Society to Blame: The Inability to Man Up

Written by Andrew Linn on March 17, 2014

I’ve noticed a few articles lately on the lack of manliness, so I thought I would put in my two cents on this topic. As pointed out in these articles, manliness is systematically being discouraged in our society. This attack against manhood is also mentioned in Richard Poe’s book The Seven Myths of Gun Control: Reclaiming the Truth about Guns, Crime, and the Second Amendment.

One particular example mentioned in his book discusses a parent removing a toy guy from his daughter’s hands at a birthday party after she had been shooting it at one of her friends. At this same party, a woman was painting flowers on the faces of the girls, but did not paint the faces of the boys. When asked why, she replied that the boys wanted guns painted on their faces, but she was not able to do that because it was deemed inappropriate. One adult at the party said that the new fad was no war, to which another adult replied that if a war broke out, then no one would know how to fight.

Another example Poe mentions is his days of working at a restaurant/bar. One night, a fight broke out, in which the perpetrators began attacking the manager. Poe and his fellow employees (but not all of them) came to his aid. Needless to say, they managed to subdue the troublemakers.

Whereas some establishments might allow their employees to break up fights, others (particularly franchise establishments) forbid such action. The reason? Any injuries that might result from such action will lead to a lawsuit. Thus, the issue of liability has discouraged employees from breaking up fights. In addition, any intervention for a confrontation (e.g. two customers getting in each other’s face) is the sole responsibility of the managers, who could tell the customers to knock it off or leave (or threaten to call the police). The latter solution might be a good solution to some verbal confrontation, but how good is it if a fight breaks out (especially if the fight involves a group of individuals)? By the time the cops arrive, there’s no telling how much damage and injuries might occur.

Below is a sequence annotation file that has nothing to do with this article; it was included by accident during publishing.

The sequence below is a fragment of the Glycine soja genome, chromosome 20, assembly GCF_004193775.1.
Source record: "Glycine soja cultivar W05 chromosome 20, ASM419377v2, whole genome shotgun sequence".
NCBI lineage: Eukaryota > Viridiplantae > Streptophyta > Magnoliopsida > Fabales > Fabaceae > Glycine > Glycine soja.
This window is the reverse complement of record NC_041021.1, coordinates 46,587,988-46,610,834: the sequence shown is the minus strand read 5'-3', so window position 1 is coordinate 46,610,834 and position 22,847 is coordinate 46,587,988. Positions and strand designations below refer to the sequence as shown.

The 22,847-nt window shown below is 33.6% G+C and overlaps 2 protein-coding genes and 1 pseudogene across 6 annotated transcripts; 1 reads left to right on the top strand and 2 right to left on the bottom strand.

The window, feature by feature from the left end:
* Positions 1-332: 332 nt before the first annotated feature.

Thus, it’s pretty much the system that has become an opponent of manhood. Schools encourage boys to act feminine (most likely part of the homosexual agenda). Meanwhile, employees face lawsuits and the possibility of losing their jobs if they try to break up a fight among customers (thanks to liberal lawyers and liberal judges) or try to stop a robbery. In fact, a few people have been fired for such action (e.g. a 711 employee subduing a woman who tried to rob the store wound up losing his job). I should point out that there are those people who would take action in the event of a fight or robbery, but unfortunately their hands are tied.

This is why we need to change the system.

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Andrew Linn
Andrew Linn is a member of the Owensboro Tea Party and a former Field Representative for the Media Research Center. An ex-Democrat, he became a Republican one week after the 2008 Presidential Election. He has an M.A. in history from the University of Louisville, where he became a member of the Phi Alpha Theta historical honors society. He has also contributed to and Right Impulse Media.